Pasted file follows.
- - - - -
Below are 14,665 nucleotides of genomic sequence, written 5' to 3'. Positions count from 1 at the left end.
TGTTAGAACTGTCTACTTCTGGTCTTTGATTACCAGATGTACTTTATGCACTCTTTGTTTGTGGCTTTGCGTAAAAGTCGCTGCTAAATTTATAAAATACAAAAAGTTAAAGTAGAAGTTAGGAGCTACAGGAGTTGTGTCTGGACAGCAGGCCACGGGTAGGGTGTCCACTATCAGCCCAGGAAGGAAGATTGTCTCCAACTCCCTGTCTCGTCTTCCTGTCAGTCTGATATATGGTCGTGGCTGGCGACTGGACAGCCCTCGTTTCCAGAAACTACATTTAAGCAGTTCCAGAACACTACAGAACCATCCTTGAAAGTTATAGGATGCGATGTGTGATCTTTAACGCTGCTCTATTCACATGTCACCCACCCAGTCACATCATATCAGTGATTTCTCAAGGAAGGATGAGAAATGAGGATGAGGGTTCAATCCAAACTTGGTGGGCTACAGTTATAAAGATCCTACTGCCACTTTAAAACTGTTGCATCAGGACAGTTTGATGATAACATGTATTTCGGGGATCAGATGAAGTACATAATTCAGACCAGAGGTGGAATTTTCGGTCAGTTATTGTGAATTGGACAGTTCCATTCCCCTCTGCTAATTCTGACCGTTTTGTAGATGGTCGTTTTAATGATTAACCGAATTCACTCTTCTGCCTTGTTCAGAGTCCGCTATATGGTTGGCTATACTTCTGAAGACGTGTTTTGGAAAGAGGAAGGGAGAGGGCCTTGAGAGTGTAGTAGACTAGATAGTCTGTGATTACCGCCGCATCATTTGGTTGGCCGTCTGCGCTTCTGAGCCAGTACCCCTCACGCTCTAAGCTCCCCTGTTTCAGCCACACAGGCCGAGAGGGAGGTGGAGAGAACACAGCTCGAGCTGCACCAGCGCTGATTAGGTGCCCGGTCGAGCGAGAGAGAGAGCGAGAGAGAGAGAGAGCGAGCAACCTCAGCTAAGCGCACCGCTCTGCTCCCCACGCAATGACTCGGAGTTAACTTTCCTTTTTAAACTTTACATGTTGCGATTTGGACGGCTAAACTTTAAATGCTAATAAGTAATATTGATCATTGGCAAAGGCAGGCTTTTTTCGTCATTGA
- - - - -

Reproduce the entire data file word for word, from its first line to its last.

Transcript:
Below are 14,665 nucleotides of genomic sequence, written 5' to 3'. Positions count from 1 at the left end.
TGTTAGAACTGTCTACTTCTGGTCTTTGATTACCAGATGTACTTTATGCACTCTTTGTTTGTGGCTTTGCGTAAAAGTCGCTGCTAAATTTATAAAATACAAAAAGTTAAAGTAGAAGTTAGGAGCTACAGGAGTTGTGTCTGGACAGCAGGCCACGGGTAGGGTGTCCACTATCAGCCCAGGAAGGAAGATTGTCTCCAACTCCCTGTCTCGTCTTCCTGTCAGTCTGATATATGGTCGTGGCTGGCGACTGGACAGCCCTCGTTTCCAGAAACTACATTTAAGCAGTTCCAGAACACTACAGAACCATCCTTGAAAGTTATAGGATGCGATGTGTGATCTTTAACGCTGCTCTATTCACATGTCACCCACCCAGTCACATCATATCAGTGATTTCTCAAGGAAGGATGAGAAATGAGGATGAGGGTTCAATCCAAACTTGGTGGGCTACAGTTATAAAGATCCTACTGCCACTTTAAAACTGTTGCATCAGGACAGTTTGATGATAACATGTATTTCGGGGATCAGATGAAGTACATAATTCAGACCAGAGGTGGAATTTTCGGTCAGTTATTGTGAATTGGACAGTTCCATTCCCCTCTGCTAATTCTGACCGTTTTGTAGATGGTCGTTTTAATGATTAACCGAATTCACTCTTCTGCCTTGTTCAGAGTCCGCTATATGGTTGGCTATACTTCTGAAGACGTGTTTTGGAAAGAGGAAGGGAGAGGGCCTTGAGAGTGTAGTAGACTAGATAGTCTGTGATTACCGCCGCATCATTTGGTTGGCCGTCTGCGCTTCTGAGCCAGTACCCCTCACGCTCTAAGCTCCCCTGTTTCAGCCACACAGGCCGAGAGGGAGGTGGAGAGAACACAGCTCGAGCTGCACCAGCGCTGATTAGGTGCCCGGTCGAGCGAGAGAGAGAGCGAGAGAGAGAGAGAGCGAGCAACCTCAGCTAAGCGCACCGCTCTGCTCCCCACGCAATGACTCGGAGTTAACTTTCCTTTTTAAACTTTACATGTTGCGATTTGGACGGCTAAACTTTAAATGCTAATAAGTAATATTGATCATTGGCAAAGGCAGGCTTTTTTCGTCATTGA